People often praise children's drawings and paintings as more authentic or more expressive than the work of adults, because they have not yet learned how things are "supposed" to look. Now, I'm as fond of my children's productions as any doting parent, but two things have always struck me. First, no-one is as quick to reach for a visual cliché as a kid with a crayon (come on, do you live in a square box with four evenly-distributed windows on the front, each with four panes of glass, and a chimney with smoke curling out of the top? Yes? Then, I've got some lovely drawings of your house you might like to see). Second, kids really don't get colour.
It's not surprising, as colour is mysterious. To photograph reflective surfaces like windows is to get a lesson in the ways of light and colour. Kids and purposeful adults like pure comic-style colours-- broad simplified areas of even tone, perhaps with a bit of light and dark for subtlety. But real colour is fairy dust -- it gets all over everything, and is changing constantly, mercurially. We tend to think of colour as a static property of an object (a red hat, a sheet of white paper), and there are indeed objective ways of measuring and reproducing colours: Pantone, RGB, CMYK and the like are all ways of ensuring you get exactly the right shade of green in your logo. But reflective objects reveal a deeper truth, that colour in the real world is constantly being overwhelmed by and leaking into its surroundings.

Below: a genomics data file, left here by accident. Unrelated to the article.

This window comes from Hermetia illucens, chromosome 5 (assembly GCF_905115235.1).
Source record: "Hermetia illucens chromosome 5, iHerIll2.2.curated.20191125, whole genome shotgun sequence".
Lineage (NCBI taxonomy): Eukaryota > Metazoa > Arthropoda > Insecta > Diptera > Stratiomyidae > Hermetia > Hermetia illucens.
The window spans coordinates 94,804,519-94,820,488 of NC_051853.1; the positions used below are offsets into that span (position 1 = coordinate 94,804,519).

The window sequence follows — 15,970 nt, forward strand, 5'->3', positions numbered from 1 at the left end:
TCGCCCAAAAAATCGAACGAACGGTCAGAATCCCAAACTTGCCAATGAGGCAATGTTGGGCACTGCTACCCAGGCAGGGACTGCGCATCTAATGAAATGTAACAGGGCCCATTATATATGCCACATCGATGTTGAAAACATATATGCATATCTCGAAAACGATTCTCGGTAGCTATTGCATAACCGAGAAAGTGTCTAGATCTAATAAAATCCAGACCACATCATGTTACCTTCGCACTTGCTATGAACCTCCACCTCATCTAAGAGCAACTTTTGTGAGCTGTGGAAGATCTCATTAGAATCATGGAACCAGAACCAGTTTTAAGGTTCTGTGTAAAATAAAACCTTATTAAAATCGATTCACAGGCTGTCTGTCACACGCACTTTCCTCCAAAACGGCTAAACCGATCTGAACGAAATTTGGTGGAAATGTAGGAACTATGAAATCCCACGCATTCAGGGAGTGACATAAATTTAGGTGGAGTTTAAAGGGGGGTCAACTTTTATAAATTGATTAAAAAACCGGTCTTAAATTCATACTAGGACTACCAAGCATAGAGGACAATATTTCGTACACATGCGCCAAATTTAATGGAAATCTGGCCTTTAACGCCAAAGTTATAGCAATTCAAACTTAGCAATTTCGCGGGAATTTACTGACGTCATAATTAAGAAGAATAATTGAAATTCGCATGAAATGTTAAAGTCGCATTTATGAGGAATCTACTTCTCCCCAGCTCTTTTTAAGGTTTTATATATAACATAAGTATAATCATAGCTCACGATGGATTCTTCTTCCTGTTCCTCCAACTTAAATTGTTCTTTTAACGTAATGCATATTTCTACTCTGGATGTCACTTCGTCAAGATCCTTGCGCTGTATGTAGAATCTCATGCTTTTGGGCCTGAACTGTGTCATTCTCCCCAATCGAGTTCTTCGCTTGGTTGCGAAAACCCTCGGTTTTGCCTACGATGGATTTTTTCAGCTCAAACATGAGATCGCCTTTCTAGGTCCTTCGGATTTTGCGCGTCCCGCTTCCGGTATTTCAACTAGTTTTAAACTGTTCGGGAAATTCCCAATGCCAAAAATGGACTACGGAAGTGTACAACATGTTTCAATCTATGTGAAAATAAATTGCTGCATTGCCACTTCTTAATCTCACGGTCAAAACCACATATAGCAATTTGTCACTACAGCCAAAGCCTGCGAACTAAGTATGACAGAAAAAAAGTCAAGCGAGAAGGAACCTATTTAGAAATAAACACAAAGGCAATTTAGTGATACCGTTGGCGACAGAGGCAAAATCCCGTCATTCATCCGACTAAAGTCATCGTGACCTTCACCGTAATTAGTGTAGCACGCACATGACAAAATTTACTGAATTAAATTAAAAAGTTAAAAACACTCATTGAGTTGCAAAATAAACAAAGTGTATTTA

Imagine a world made entirely out of multi-coloured mirrored surfaces (H & S Alert: if you've ever taken LSD or suffer from vertigo, you may want to stop reading at this point). Picture everything reflected in everything else, buildings appearing to plunge deep into the ground, clouds floating far beneath your feet, and distorted shapes and colours intermingled everywhere, receding into infinity. Just reaching out to pick up a cup of tea would be quite an adventure.
To varying degrees, of course, that is exactly where we live: there are latent images projected all over everything by light -- all we have to do is make something wet, or smoother, or change the lighting, and the truth of this becomes apparent. Except on the dullest, driest days, colours are rarely purely themselves. Our eyes and brains work very hard to simplify this for us, to make Mirror World into Comic World. But Mirror World and its twin, Shadow World, are always there, just waiting for a shower of rain, a bit of polish, or for the sun to come out. It's a delightful truth told over and over again by Impressionism, and reliably reported by those brainless objects, cameras.